Gene and his buddies discover that the ranch they bought is really a dairy farm. And worse, it's subject to intimidation from a protection racket that prevents dairy products from safely reaching the market.
A flood has wiped out the ranchers. Congressman Fuller was against the Flood Control bill so Gene runs against him in the next election and wins. Gene goes to Washington but has no success in passing the bill as Holloway is using his influence to block it. Then just as Gene returns home another disastrous flood hits. Written by
Maurice VanAuken <firstname.lastname@example.org>
Gene hitches up and heads for Washington D.C. to fight for flood control. He manages to uncover corruption , sing some songs, and become a champion rodeo rider on the weekends. For an hour long movie like this to have so many irrelevant scenes, you know the screenwriters knew a few things about padding the film. Mary Carlisle is sprightly and engaging as a girl reporter who gradually warms up to Gene and ends up as his biggest fan.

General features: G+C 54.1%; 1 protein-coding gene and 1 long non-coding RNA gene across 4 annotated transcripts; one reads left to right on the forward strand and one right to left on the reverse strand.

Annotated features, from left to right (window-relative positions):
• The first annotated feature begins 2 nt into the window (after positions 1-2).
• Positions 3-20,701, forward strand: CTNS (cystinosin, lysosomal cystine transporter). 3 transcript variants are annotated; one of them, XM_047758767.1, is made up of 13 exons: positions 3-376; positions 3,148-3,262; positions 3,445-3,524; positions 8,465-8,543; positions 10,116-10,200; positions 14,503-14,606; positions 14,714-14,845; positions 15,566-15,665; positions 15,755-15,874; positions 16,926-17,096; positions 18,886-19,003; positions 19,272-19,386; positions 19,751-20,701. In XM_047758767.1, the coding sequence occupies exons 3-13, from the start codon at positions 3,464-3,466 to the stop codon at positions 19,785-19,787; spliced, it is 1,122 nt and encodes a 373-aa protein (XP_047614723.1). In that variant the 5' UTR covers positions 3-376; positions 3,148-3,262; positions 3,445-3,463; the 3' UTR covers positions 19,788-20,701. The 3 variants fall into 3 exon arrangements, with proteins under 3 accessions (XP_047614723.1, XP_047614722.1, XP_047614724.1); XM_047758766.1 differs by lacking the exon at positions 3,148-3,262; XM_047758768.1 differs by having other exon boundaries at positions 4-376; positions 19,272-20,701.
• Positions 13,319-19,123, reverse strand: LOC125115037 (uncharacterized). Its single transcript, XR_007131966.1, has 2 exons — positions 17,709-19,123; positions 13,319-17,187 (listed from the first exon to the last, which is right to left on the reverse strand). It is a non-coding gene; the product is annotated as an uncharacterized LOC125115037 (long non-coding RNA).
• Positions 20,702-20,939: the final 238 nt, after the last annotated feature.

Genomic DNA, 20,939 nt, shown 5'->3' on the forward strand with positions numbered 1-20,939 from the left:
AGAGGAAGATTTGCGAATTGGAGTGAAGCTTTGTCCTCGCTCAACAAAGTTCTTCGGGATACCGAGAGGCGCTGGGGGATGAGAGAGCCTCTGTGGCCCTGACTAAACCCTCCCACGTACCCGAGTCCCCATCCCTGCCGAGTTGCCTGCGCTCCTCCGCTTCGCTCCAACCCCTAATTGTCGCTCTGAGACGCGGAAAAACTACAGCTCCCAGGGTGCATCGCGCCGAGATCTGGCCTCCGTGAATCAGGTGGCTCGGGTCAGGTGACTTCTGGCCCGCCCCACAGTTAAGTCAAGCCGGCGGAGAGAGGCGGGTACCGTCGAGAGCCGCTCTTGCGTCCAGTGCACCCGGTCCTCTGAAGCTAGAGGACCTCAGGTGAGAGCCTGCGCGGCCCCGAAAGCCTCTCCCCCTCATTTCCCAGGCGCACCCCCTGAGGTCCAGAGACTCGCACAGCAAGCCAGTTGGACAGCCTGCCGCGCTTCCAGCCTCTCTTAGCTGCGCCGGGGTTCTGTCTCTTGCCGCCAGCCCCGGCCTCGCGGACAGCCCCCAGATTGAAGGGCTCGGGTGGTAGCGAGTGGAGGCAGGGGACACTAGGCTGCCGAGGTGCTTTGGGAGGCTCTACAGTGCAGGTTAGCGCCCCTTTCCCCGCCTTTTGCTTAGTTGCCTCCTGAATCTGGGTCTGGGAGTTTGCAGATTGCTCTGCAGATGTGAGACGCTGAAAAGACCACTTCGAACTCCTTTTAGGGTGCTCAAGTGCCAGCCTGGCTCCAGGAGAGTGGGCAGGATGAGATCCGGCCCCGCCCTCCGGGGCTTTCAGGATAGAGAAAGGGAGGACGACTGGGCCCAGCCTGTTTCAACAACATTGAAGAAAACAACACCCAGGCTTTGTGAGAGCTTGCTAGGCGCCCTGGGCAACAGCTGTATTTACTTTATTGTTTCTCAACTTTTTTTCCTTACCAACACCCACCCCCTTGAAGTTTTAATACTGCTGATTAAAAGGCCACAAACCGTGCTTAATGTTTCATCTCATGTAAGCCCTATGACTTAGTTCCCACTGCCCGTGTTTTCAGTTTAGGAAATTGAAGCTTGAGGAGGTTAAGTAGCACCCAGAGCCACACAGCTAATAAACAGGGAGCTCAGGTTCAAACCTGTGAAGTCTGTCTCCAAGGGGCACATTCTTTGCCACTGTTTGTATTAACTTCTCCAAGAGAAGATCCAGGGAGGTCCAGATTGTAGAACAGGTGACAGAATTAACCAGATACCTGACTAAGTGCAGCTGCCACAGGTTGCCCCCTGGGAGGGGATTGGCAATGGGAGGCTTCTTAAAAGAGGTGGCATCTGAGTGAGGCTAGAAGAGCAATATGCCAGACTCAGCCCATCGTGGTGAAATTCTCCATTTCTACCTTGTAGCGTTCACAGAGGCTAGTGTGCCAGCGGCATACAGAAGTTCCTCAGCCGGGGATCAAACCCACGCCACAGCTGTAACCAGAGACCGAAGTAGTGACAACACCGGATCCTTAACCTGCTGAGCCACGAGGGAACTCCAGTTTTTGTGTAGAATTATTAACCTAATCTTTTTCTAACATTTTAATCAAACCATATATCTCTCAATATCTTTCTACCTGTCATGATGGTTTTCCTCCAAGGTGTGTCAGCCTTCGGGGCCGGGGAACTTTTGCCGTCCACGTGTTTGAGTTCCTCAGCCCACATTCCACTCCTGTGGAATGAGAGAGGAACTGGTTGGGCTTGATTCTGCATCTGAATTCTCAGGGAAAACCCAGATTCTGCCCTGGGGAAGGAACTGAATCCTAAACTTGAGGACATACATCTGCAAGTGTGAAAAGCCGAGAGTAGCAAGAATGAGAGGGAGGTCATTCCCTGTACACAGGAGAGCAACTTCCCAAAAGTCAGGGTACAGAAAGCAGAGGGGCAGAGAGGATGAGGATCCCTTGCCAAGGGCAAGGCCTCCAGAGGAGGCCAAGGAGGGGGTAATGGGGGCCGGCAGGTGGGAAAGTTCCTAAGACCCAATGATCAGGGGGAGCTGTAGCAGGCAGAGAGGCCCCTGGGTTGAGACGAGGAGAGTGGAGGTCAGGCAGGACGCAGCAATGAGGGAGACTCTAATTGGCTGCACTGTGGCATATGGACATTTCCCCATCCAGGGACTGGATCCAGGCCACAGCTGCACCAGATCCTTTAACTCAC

Unfortunately, the film's ending is rather abrupt and forced -- somehow the rich industrialist who has opposed Gene's flood controls at every turn has a change of heart, and he tells everyone that he'll pass the law. This leaves a bad taste in one's mouth -- after all, if he's gonna pass a "good" law, isn't it just as corrupt as if he passed a "bad" law? Wouldn't some kind of plea for more democracy have been more appropriate than a kindly industrialist (this reminds me of the conservative propaganda of MGM's "Boom Town")? Shades of fascist here, but.....well, as long as it's a happy ending.......
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